Gnostic Books
Some Remains of Gnostic Books

Protestants, Fundamentalists and other Evangelical churches who were known to embrace Sola Scriptura (Bible alone), believed that Mary was virgin before and during her conception of Jesus but not after his birth. According to the Bible, Jesus had brothers and sisters. At least four names were mentioned in the gospel, namely James, Joses, Simon and Jude (Mark 6:3).

Another proof that claimed Mary having children aside from Jesus, was written in the gospel of Matthew. It was stated that Jesus was the “firstborn” son (Matthew 1:25). Some people, however, argued that calling a child the firstborn doesn’t necessarily mean that there is another child that followed him. Although, this may seem a good point to disapproved the claim, but the Bible always used the phrase “only begotten” and not “firstborn” when he is the only child. For example, Jesus was always called the only begotten son of the Father (John 1:14; John 3:16). Another reason, is that the firstborn was also used in the Scripture to emphasized that a child has siblings. For example, Jesus was called the firstborn of God’s creatures (Colossians 1:15) and Esau (the brother of Jacob) was the firstborn of Isaac (Genesis 27:19).

Lastly, the only unquestionable account that can stand alone to prove that Mary is not ever-virgin was taken in the context that Joseph “knew” not Mary “till” she brought her firstborn (Matthew 1:25). To understand this clearly we must first define what the words “knew” and “till” means.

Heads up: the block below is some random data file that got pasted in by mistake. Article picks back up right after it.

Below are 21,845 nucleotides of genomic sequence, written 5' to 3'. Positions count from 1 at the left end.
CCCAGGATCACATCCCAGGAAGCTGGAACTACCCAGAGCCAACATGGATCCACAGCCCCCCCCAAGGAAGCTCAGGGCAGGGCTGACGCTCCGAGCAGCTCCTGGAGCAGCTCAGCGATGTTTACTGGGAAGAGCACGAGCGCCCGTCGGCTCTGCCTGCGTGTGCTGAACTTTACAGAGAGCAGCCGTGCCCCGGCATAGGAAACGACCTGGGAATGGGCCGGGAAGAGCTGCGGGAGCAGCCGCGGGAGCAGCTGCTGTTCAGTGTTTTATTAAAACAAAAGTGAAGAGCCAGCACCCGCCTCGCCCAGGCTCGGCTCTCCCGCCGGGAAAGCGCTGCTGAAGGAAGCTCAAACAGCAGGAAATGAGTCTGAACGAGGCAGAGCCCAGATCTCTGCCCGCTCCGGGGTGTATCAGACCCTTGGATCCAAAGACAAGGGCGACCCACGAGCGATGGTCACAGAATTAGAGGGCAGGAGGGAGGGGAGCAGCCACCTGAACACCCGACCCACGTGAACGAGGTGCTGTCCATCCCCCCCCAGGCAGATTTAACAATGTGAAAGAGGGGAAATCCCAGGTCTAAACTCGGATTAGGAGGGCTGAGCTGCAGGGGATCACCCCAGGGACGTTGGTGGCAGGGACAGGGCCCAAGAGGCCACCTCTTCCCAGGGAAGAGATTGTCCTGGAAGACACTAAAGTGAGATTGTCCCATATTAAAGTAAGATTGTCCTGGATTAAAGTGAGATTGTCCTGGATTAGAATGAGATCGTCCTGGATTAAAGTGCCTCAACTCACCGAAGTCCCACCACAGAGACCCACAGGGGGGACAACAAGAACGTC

According to Encarta dictionaries:

Know (past tense knew) - transitive verb have sex with somebody: to engage in sexual intercourse with somebody (archaic).

Till - (conjunction, prep) Same as until.

This indicates that Mary “had a sexual intercourse” with her husband Joseph “until” she brought forth her firstborn Jesus. To proved this further, there are accounts in the Bible that used the word “knew” before they bore a child. One of this is Hannah, who prayed in the temple pleading to God to give her a child. She later conceived and bore a son whom she named Samuel.

The Bible says,
And they rose up in the morning early, and worshipped before the Lord, and returned, and came to their house to Ramah: and Elkanah knew Hannah his wife; and the Lord remembered her. Wherefore it came to pass, when the time was come about after Hannah had conceived, that she bear a son, and called his name Samuel, saying because I have asked him of the Lord.
-1 Samuel 1:19-20

Another, notable account was when Eve bear Cain and Seth.

The Bible says,
And Adam knew Eve his wife; and she conceived, and bare Cain and said, I have gotten a man from the Lord.
-Genesis 4:1

And Adam knew his wife again; and she bare a son, and called his name Seth: For God, said she, hath appointed me another seed instead of Abel, whom Cain slew.
-Genesis 4:25

Within these Biblical accounts lies the belief of those who embraced Sola Scriptura, which is obviously contrary to the Marian devotion of the ever-virgin Mary.